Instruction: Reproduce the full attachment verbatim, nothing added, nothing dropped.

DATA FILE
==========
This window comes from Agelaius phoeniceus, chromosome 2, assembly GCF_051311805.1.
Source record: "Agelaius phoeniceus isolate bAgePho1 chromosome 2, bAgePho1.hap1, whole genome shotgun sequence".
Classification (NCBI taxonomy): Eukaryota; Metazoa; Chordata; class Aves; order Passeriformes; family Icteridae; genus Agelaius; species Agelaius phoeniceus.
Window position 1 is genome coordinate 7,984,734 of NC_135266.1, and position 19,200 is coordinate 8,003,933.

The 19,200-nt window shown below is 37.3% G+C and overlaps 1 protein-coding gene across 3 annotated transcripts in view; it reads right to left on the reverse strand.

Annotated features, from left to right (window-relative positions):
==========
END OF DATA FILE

This window comes from Agelaius phoeniceus, chromosome 2, assembly GCF_051311805.1.
Source record: "Agelaius phoeniceus isolate bAgePho1 chromosome 2, bAgePho1.hap1, whole genome shotgun sequence".
Classification (NCBI taxonomy): Eukaryota; Metazoa; Chordata; class Aves; order Passeriformes; family Icteridae; genus Agelaius; species Agelaius phoeniceus.
Window position 1 is genome coordinate 7,984,734 of NC_135266.1, and position 19,200 is coordinate 8,003,933.

The 19,200-nt window shown below is 37.3% G+C and overlaps 1 protein-coding gene across 3 annotated transcripts in view; it reads right to left on the reverse strand.

Annotated features, from left to right (window-relative positions):